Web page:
Google is reportedly considering buying Firework, a US-based video sharing platform, in an apparent move to counter competition from TikTok – known in China as Douyin – in the exploding short video market.
The Wall Street Journal cited insiders saying Google held talks with the video sharing startup, although these talks may lead to a partnership rather than acquisition. Sources said Chinese Twitter-like platform Sina Weibo also expressed interest in a Firework acquisition, but talks with Google are "further along", according to The Wall Street Journal.
Valued at over $100 million in a fundraising campaign earlier this year, Firework is owned by Loop Now Technologies in Redwood City, California.
In spite of some similarities, the US video platform differs to TikTok, owned by the Chinese company Bytedance, in key areas.
Firework mainly targets an older audience, while TikTok is more favorable with teens.
With more than 1 million users across the world, Firework allows its subscribers to create video clips of a maximum length of 30 seconds, double TikTok's 15 seconds.
What Firework offers is unique Reveal technology, which allows users to record vertical and horizontal video simultaneously and enjoy a flip-the-screen viewing feature.
Valued at around $75 billion, TikTok is a worldwide success with versions in 75 languages, which potentially poses a threat to social media giants like Facebook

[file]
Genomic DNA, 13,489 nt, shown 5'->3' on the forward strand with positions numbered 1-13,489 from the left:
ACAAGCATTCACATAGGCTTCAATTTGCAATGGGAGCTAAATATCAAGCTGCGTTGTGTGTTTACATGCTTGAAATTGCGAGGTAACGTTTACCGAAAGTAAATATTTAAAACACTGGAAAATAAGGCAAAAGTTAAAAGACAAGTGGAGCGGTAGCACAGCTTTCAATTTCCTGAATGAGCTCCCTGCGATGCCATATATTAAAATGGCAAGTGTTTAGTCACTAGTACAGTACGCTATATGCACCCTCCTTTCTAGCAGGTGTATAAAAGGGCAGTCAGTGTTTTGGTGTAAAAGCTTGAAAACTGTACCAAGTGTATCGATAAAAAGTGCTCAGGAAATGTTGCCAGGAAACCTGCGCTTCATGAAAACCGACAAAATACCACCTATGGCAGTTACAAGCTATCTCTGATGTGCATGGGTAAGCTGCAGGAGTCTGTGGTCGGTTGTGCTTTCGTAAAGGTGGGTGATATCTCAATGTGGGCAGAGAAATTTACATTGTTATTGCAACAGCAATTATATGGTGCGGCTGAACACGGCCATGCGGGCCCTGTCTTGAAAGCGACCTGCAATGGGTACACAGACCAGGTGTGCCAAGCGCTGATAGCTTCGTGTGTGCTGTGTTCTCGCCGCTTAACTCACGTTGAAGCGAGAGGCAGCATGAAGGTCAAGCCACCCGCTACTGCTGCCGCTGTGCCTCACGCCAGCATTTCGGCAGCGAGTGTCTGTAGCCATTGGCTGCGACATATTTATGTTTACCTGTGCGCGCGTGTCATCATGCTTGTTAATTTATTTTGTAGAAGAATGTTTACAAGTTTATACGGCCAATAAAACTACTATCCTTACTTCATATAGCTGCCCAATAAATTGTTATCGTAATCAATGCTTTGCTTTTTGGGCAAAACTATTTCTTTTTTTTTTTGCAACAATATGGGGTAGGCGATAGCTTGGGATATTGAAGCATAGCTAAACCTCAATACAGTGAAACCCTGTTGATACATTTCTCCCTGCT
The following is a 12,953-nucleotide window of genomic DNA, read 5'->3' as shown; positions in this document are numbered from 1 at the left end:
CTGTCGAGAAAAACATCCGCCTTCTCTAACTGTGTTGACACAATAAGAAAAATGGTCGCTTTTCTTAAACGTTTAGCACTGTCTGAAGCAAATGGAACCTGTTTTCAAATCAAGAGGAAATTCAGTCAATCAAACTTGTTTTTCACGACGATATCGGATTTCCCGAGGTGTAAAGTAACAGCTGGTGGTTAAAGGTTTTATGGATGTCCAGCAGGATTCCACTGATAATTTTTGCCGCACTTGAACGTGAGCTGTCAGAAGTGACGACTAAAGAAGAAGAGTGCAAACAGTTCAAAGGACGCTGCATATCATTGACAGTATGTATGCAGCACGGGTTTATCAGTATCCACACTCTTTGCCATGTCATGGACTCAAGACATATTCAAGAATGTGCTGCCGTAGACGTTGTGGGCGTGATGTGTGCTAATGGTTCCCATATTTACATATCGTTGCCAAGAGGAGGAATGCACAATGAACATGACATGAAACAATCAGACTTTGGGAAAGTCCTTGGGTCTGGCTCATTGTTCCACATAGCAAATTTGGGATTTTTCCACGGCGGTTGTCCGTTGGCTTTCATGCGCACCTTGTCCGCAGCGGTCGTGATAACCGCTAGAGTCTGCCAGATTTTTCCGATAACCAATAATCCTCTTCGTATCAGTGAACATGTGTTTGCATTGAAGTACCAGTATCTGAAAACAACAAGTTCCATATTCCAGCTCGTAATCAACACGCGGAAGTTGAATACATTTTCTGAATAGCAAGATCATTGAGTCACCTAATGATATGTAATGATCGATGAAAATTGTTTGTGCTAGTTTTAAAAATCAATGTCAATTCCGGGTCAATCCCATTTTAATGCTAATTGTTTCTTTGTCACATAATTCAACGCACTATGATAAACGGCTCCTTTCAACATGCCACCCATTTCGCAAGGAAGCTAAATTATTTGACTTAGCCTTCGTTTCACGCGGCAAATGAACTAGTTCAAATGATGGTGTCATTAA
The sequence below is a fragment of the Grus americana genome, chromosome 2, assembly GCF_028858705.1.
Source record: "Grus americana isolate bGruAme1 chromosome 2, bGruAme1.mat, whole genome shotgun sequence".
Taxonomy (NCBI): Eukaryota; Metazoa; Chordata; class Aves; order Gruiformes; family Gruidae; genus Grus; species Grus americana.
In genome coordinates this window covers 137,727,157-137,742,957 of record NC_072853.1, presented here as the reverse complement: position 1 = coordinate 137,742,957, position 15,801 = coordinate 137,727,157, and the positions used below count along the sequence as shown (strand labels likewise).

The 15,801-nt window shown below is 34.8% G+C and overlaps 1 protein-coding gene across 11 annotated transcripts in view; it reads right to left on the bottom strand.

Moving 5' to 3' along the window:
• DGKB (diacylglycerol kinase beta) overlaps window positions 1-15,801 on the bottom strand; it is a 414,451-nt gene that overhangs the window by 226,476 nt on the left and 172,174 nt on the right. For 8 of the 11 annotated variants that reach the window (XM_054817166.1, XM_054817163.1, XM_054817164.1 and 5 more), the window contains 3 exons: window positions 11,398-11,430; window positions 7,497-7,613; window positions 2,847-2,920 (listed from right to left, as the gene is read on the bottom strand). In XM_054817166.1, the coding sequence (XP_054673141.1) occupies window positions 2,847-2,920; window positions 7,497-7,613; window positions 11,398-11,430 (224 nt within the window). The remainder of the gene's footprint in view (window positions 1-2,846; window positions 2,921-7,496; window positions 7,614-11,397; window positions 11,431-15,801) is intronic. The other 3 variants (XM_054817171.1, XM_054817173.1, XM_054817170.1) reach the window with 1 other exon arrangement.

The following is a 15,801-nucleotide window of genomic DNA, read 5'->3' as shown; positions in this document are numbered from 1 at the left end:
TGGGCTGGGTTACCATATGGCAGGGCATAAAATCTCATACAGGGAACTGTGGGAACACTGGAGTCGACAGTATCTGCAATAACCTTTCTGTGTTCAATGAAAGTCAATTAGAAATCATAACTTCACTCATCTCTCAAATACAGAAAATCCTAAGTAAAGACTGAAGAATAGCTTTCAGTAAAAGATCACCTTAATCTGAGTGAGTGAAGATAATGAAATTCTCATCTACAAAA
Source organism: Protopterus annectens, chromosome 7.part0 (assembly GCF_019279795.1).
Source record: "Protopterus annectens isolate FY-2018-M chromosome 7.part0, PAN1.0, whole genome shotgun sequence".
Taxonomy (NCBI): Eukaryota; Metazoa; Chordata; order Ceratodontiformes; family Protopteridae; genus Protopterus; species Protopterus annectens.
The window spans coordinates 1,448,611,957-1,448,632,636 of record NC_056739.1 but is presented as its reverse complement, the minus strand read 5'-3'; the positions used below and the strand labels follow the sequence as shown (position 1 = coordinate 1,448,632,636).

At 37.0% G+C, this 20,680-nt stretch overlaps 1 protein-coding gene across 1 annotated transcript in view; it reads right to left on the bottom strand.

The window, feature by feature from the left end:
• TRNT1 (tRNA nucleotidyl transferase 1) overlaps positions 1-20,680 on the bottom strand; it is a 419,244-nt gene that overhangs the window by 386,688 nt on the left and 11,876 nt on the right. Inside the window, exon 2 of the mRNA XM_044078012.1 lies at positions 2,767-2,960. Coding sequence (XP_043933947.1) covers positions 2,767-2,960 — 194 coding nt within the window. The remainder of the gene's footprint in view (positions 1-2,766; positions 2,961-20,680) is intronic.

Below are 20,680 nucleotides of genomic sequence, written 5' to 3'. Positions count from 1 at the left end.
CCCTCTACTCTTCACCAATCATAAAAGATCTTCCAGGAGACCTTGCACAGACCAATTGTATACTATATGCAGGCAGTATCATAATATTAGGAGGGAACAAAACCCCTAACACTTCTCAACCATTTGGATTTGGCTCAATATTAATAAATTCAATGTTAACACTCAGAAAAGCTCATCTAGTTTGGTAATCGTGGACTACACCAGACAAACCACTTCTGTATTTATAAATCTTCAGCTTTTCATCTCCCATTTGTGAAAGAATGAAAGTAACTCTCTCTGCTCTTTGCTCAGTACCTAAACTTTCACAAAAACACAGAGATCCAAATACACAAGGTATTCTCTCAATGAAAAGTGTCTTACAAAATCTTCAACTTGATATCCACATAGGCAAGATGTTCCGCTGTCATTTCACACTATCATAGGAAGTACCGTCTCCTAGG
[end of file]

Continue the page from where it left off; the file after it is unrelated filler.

, YouTube and Snapchat.
The short-form video sharing juggernaut ranked the world's third most-downloaded app in Q1 2019, after WhatApp and Messenger, according to Sensor Tower. TikTok said in July that it currently has 500 million users globally.
Considering the increasing popularity of short videos, social media players – either giants or startups – are showing a desire to grab a bigger piece of the pie.
In the US, Facebook
is reportedly testing a similar app called Lasso, while messaging app Snapchat is experimenting with adding a feature similar to TikTok.
In China, TikTok alongside other Chinese short video apps, has been making inroads into international markets, despite some resistance from local governments and fierce competition.
Likee, another short video app that originated in China, ranked among the top 10 in the Indonesia Play Store, according to the mobile data and analytics service provider App Annie. Bigo Live, a live-streaming app, boasts 7 million monthly active users from Southeast Asian countries.